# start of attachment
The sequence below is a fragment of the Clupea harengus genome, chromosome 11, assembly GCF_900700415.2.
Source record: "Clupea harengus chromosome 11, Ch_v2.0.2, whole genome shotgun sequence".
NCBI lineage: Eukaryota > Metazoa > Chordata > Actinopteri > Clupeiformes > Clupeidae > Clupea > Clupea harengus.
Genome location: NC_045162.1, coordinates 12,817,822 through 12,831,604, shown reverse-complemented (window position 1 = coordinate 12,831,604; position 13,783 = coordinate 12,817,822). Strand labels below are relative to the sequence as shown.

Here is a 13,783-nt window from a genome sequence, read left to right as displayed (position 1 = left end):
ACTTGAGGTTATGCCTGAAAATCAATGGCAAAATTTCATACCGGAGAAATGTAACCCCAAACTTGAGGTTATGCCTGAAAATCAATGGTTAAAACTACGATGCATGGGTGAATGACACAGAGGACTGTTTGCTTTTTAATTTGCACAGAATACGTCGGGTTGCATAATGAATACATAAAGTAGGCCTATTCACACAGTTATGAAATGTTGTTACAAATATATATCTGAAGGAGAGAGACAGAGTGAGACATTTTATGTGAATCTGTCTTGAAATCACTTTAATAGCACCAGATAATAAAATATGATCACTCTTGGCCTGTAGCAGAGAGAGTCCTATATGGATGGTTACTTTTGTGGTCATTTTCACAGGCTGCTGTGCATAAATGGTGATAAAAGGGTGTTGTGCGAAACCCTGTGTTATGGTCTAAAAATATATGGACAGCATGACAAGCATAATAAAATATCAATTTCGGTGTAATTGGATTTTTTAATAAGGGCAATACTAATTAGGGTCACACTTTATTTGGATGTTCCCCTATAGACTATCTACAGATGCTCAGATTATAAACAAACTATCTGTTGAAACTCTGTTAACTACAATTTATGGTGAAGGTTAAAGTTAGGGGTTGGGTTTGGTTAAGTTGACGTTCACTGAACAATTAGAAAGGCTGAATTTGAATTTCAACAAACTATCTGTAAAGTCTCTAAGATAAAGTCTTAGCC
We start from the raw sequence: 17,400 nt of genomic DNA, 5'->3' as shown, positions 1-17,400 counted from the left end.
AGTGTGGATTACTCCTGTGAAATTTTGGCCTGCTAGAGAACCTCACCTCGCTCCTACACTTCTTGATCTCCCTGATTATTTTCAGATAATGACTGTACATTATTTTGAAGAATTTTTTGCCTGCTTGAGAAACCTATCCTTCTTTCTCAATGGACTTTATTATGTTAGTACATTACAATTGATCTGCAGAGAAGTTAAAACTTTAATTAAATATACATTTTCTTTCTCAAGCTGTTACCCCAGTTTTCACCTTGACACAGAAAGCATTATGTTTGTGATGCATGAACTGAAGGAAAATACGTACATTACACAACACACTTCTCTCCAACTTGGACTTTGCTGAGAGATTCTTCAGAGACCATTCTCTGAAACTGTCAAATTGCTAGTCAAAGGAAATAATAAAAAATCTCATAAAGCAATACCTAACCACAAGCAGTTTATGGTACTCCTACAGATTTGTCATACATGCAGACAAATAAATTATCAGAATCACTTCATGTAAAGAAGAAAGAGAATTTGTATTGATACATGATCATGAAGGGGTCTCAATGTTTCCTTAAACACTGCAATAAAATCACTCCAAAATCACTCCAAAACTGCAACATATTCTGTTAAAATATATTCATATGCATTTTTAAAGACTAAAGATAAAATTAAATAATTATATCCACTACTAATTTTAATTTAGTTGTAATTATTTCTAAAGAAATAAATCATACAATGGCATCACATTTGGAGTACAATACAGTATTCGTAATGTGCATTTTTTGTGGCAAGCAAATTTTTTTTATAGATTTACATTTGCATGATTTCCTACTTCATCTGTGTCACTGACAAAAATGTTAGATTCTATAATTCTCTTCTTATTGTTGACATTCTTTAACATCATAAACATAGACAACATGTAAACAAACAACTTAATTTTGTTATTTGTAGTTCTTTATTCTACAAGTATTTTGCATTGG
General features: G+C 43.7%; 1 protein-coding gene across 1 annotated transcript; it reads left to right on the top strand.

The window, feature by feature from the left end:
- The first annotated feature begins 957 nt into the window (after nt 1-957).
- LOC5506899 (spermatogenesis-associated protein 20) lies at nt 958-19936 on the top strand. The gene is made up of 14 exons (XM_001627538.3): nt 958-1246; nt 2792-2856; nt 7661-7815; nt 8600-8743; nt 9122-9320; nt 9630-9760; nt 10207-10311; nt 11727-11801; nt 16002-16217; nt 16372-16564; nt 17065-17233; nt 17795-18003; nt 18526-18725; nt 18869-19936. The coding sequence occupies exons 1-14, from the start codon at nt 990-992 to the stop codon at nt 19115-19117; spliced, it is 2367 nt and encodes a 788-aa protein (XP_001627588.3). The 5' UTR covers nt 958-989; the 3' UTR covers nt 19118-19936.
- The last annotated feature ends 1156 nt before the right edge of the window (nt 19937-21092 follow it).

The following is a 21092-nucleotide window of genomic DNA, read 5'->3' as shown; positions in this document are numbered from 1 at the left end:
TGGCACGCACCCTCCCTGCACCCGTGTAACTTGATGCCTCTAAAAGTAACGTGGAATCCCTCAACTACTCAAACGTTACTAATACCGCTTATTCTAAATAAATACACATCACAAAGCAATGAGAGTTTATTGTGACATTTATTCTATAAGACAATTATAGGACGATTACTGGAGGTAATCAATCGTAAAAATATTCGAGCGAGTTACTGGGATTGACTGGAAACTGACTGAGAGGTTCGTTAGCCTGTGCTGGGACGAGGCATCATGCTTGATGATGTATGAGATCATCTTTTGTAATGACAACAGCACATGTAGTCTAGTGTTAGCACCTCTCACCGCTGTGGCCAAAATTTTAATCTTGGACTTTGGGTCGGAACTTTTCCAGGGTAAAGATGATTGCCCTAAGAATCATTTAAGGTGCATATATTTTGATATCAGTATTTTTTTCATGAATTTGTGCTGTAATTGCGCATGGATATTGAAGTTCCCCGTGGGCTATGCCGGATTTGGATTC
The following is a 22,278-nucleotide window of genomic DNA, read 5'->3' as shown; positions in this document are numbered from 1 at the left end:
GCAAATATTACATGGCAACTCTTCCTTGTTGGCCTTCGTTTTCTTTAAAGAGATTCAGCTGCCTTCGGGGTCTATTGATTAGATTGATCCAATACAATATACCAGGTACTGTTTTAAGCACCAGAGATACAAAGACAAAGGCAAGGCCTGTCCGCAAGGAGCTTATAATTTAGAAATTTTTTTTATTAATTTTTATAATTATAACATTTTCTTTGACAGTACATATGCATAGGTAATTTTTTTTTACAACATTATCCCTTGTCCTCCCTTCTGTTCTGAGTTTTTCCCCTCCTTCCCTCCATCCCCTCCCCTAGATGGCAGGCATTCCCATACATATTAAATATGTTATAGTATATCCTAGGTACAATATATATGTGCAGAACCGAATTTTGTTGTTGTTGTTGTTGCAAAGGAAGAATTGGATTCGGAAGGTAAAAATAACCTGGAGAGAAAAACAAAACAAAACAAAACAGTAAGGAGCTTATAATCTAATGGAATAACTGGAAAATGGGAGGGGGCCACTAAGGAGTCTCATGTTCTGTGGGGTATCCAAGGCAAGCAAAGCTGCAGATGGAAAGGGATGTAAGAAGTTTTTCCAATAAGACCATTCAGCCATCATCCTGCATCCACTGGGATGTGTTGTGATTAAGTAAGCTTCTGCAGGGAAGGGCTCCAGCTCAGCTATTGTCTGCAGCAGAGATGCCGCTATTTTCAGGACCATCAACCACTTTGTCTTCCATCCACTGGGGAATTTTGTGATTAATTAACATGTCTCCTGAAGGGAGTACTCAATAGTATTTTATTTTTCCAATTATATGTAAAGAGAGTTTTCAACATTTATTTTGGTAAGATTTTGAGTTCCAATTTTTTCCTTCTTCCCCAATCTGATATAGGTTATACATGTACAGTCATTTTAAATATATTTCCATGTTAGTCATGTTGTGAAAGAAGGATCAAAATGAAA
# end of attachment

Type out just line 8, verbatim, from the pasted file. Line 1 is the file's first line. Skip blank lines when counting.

AGTGTGGATTACTCCTGTGAAATTTTGGCCTGCTAGAGAACCTCACCTCGCTCCTACACTTCTTGATCTCCCTGATTATTTTCAGATAATGACTGTACATTATTTTGAAGAATTTTTTGCCTGCTTGAGAAACCTATCCTTCTTTCTCAATGGACTTTATTATGTTAGTACATTACAATTGATCTGCAGAGAAGTTAAAACTTTAATTAAATATACATTTTCTTTCTCAAGCTGTTACCCCAGTTTTCACCTTGACACAGAAAGCATTATGTTTGTGATGCATGAACTGAAGGAAAATACGTACATTACACAACACACTTCTCTCCAACTTGGACTTTGCTGAGAGATTCTTCAGAGACCATTCTCTGAAACTGTCAAATTGCTAGTCAAAGGAAATAATAAAAAATCTCATAAAGCAATACCTAACCACAAGCAGTTTATGGTACTCCTACAGATTTGTCATACATGCAGACAAATAAATTATCAGAATCACTTCATGTAAAGAAGAAAGAGAATTTGTATTGATACATGATCATGAAGGGGTCTCAATGTTTCCTTAAACACTGCAATAAAATCACTCCAAAATCACTCCAAAACTGCAACATATTCTGTTAAAATATATTCATATGCATTTTTAAAGACTAAAGATAAAATTAAATAATTATATCCACTACTAATTTTAATTTAGTTGTAATTATTTCTAAAGAAATAAATCATACAATGGCATCACATTTGGAGTACAATACAGTATTCGTAATGTGCATTTTTTGTGGCAAGCAAATTTTTTTTATAGATTTACATTTGCATGATTTCCTACTTCATCTGTGTCACTGACAAAAATGTTAGATTCTATAATTCTCTTCTTATTGTTGACATTCTTTAACATCATAAACATAGACAACATGTAAACAAACAACTTAATTTTGTTATTTGTAGTTCTTTATTCTACAAGTATTTTGCATTGG